The two-storey, Colonial-style Old Stanley Police Station, built in 1859, is one of the earliest police stations in Hong Kong. Since all the other five have been demolished, it is now the oldest police station in Hong Kong.
During the 1941-1945 Japanese Occupation, the building was used as the local headquarters of the Japanese gendarmerie. After the war, it was restored as a police station until 1974 when a new one was built. It was then occupied by several government departments as their sub-offices until 1991. Thus commanding great heritage significance, it was gazette as a Declared Monument on June 15, 1984. In 2003, this building was converted into a supermarket.
This building’s façade, with its Chinese tiled pitched roof, is dominated by a colonnaded open veranda. It was constructed, with load-bearing brick wall and timber joists, on a sloping site with random rubble retaining walls at the rear. Inside are wooden floors, dome-shaped ceiling (at the original gun room), windows with louvered shutters and several large, vintage, cast-iron fireplaces.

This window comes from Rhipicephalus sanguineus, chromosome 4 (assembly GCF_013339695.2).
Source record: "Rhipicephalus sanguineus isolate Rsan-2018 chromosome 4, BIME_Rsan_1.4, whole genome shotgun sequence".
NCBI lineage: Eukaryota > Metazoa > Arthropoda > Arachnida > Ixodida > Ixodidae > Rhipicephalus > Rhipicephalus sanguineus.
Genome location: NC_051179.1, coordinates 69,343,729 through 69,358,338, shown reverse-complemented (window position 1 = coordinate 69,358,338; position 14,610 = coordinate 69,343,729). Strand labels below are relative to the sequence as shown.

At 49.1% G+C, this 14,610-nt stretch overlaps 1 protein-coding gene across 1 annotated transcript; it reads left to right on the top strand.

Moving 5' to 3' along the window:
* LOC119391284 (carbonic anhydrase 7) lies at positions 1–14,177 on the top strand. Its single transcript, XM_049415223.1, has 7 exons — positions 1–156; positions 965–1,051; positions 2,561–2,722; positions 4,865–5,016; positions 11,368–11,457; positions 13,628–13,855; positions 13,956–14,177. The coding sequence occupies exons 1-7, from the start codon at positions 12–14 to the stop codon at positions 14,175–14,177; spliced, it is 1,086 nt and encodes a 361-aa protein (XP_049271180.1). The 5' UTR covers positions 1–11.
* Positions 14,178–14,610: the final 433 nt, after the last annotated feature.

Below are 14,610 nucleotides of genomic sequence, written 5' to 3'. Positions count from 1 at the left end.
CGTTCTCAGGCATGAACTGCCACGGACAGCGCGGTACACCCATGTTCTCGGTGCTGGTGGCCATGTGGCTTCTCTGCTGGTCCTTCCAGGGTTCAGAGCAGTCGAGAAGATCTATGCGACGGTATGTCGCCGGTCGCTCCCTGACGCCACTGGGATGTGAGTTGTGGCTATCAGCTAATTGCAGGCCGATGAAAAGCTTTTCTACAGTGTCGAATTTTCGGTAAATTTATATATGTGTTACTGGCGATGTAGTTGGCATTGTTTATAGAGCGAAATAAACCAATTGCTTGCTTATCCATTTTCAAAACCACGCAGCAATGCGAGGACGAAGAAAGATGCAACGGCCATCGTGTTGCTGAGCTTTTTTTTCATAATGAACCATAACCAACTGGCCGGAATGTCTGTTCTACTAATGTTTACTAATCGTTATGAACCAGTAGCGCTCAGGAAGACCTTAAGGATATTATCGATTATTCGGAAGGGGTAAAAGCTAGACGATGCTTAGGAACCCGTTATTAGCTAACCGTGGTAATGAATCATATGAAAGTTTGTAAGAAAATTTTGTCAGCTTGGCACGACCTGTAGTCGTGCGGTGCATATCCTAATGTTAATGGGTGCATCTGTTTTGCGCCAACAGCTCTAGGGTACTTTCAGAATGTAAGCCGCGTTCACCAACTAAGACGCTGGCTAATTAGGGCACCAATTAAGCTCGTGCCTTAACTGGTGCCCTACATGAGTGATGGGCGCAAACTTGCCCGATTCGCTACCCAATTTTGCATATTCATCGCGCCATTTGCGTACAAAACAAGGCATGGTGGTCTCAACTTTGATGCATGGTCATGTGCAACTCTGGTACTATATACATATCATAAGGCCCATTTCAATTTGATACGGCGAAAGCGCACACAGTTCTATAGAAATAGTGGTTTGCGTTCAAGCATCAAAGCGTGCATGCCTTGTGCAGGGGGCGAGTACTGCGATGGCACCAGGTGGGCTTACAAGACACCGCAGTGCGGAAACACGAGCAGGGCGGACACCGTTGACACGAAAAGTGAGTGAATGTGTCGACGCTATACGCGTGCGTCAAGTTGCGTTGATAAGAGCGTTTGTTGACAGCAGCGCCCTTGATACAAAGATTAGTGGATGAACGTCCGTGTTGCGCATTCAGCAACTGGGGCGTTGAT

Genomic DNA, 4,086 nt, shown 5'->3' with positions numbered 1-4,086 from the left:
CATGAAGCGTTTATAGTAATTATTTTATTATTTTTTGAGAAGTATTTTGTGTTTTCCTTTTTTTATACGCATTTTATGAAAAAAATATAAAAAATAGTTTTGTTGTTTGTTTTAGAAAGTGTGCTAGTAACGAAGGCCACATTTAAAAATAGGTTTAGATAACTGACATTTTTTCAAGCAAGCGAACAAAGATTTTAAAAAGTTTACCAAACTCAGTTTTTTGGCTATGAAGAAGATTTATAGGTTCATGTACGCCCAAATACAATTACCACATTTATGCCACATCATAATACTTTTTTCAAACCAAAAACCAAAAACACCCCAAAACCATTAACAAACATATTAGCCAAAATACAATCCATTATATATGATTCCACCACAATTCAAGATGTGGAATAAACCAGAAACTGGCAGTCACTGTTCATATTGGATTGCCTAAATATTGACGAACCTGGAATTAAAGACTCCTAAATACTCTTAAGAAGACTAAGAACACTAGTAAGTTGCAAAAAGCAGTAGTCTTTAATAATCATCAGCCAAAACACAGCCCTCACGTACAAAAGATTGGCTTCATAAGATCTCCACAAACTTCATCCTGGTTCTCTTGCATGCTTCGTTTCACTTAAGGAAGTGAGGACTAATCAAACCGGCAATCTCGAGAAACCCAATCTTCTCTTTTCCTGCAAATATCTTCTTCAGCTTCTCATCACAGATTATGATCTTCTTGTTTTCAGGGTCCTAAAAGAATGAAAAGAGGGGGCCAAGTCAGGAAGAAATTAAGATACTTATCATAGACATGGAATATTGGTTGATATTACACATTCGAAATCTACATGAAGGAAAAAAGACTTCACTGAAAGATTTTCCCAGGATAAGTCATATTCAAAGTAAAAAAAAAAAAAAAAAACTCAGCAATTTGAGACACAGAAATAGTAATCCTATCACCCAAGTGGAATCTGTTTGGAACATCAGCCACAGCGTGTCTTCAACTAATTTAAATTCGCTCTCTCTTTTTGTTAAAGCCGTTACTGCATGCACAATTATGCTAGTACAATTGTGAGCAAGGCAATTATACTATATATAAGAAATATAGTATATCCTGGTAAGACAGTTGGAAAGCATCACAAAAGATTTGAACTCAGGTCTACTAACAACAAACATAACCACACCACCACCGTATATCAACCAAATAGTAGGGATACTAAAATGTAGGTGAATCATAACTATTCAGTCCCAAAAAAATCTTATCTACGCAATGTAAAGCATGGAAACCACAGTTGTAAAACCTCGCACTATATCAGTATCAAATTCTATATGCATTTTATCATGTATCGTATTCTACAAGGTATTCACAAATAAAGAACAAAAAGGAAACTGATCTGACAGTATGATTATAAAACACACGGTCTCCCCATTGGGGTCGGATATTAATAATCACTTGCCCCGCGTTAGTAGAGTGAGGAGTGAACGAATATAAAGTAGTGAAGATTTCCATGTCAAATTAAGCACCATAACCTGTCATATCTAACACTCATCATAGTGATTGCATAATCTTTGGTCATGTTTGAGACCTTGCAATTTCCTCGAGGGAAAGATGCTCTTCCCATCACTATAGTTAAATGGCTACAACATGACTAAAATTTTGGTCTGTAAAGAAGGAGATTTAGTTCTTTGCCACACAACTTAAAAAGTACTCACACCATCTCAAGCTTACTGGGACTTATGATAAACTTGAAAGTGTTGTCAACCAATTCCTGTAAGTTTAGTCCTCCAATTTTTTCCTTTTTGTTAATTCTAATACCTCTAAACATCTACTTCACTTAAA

Old Stanley Police Station: 88 Stanley Village Road, Hong Kong. Open daily, 8 AM – 10 PM.
How to Get There: From Central’s Exchange Square, take buses No.6, 6A, 6X, 260 or 262. From Causeway Bay’s Tang Lung Street (Corner of Percival Street and Hennessy Road), take green minibus No.40